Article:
I proudly took the chicken home like a returning hero, where my girlfriend made soup with it. Despite our mini-bonding session, the black chicken that had been ‘raised on corn and permitted to roam free’ tasted pretty damn good. Weirdly, though, not only were its feathers black, but so was the skin. The meat was a kind of mottled grey, and even the bones were covered in a black chalky substance that came off on your fingers. I don’t know if the soup had any effect on the period pains, but at least making it kept her occupied for a while!

Chicken soup


27 Again!

I’m not religious in any sense of the word, but I do believe in something. I just don’t know what. Everything that happens in life can’t be a result of a happy accident. For evidence of this look no further than Mother Nature, where everything has a purpose, a reason to exist. I believe the signs are there if you look. Or maybe if you know what to look for.

My fascination with the number 27 is well documented, on this blog and in articles I’ve written for various publications over the years. I would like to give you with an update, or a postscript to my last 27 blog. In summary, for whatever reason, this particular number has some resonance in my life, and the pattern continues.

I spent five years working as a teacher in China. It was a wonderful experience, but I knew, deep down, that it wasn’t what I was supposed to be doing with my life. One of the reasons I was so sure of this was the sheer absence of THAT number in my life, which cropped up at irregular intervals in my life as if the universe was letting me know I was on the right path. There were still a few occurrences when I was home visiting for the summer. But in China, nada. Which I found remarkable in itself.

There was one incidence a while ago…

I don’t often tell people about my 27 obsession, for fear of sounding slightly bonkers. But I did tell a girl I met recently. Most Chinese people are, by nature, quite practical and pragmatic. So this girl was instantly sceptical, and put it all down to coincidence. A fair point. But she was as surprised as I was when I pointed out the date on which we were having that particular conversation, which I hadn’t realized until that moment. It was 27th October.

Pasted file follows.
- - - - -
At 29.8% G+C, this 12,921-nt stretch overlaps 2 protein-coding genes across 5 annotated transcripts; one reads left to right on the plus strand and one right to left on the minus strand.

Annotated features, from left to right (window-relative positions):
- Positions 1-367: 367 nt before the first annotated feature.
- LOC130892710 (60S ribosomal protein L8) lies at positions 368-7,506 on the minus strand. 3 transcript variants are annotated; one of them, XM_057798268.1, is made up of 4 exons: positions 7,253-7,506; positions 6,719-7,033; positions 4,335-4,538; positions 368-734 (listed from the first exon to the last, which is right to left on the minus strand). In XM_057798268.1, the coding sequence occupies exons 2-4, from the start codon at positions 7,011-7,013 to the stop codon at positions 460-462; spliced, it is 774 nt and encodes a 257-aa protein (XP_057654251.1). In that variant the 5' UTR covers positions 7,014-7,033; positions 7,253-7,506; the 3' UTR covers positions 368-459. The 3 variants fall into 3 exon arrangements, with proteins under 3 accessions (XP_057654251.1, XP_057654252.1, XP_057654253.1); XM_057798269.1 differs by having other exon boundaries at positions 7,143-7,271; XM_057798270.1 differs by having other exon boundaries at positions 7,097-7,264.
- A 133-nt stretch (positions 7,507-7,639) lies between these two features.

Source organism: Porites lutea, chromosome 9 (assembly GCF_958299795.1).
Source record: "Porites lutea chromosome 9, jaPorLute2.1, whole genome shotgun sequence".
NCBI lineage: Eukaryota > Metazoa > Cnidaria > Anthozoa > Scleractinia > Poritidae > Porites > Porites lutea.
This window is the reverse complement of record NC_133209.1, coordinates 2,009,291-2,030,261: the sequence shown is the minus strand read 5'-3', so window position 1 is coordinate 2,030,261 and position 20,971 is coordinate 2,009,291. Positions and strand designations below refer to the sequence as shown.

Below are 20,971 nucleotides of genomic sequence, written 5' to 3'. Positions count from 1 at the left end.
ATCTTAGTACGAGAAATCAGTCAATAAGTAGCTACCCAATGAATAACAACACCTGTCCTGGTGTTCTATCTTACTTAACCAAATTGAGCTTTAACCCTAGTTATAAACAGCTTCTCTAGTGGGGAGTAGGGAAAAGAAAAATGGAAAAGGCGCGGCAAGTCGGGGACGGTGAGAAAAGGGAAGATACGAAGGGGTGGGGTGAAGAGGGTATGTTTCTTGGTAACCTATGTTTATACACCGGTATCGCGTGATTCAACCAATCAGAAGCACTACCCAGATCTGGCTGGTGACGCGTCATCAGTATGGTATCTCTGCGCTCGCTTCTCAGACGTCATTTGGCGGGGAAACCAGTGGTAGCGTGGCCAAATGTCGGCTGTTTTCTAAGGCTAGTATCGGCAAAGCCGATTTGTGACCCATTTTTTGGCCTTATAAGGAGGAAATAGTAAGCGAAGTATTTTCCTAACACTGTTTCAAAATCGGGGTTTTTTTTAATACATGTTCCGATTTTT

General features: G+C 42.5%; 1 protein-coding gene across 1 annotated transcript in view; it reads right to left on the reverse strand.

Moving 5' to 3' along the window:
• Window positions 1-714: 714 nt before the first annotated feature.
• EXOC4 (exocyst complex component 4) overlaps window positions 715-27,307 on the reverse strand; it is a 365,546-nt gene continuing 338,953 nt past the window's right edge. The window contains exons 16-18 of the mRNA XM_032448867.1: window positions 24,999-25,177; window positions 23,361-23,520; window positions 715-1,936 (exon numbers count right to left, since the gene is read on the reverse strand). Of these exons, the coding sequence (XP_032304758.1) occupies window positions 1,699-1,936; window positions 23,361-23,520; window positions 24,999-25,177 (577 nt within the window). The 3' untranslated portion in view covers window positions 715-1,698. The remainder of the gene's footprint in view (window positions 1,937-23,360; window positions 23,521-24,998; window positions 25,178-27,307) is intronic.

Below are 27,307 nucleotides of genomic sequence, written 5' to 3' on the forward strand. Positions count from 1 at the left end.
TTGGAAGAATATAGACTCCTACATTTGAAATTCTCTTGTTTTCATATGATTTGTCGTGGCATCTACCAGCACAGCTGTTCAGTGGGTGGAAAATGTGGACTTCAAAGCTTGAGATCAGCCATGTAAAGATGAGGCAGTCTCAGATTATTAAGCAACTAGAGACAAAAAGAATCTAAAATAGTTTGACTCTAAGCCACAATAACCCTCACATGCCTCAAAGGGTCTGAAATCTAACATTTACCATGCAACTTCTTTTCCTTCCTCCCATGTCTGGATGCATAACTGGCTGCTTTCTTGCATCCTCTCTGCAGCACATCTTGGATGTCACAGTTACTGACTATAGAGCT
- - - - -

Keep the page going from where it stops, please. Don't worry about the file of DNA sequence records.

A couple of months ago job opportunity came up in London. It was the kind of job opportunity I had been waiting my entire life for. Without needing to be asked twice I ripped up my teaching contract and booked a flight from Changsha back to the UK, via Beijing, where I planned to say goodbye to an old friend.

On the way from my apartment to Changsha airport, the number 27 came back with a vengeance. Suddenly, it was everywhere. The taxi I was travelling in was stuck behind a bus for much of the journey, which had the number 27 in its license plate almost as if leading us through the traffic. At one point the taxi stopped at some traffic lights. I glanced out of the window and saw a shop I hadn’t noticed before. The shop was called ‘I Am 27.’

Quick as a flash, I snapped a picture.

DSCN3593

The journey continued, and later that day I found myself in Beijing. My friend wanted to visit a particular restaurant in the Hou Hai area. I agreed. The restaurant was one of those places where you order food at the counter and are then assigned a table number. Yep. You guessed it, our table number was number 27. To my mind, another sign that I was on the right track.

Another photo opportunity.

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When I arrived in London one of the first things on my agenda was getting a new smartphone. I went to Carphone Warehouse. There, I chose a phone and could then select a number. The first number on the computer-generated on-screen list ended in 27. It wasn’t the only number available, there was a whole page and probably more. But the fact that this one was first struck me as significant. Naturally, I took it.

Another intrinsic number in my life, for many reasons, is number 9. Number 9 is, of course, 3×3, 3 being the original Magic Number. 3x3x3 is… 27

The office where I work is on the 9th floor.

My new address, however, is not number 9. Nor is it number 27. Its number 229. If you subtract 2 from 29 you get…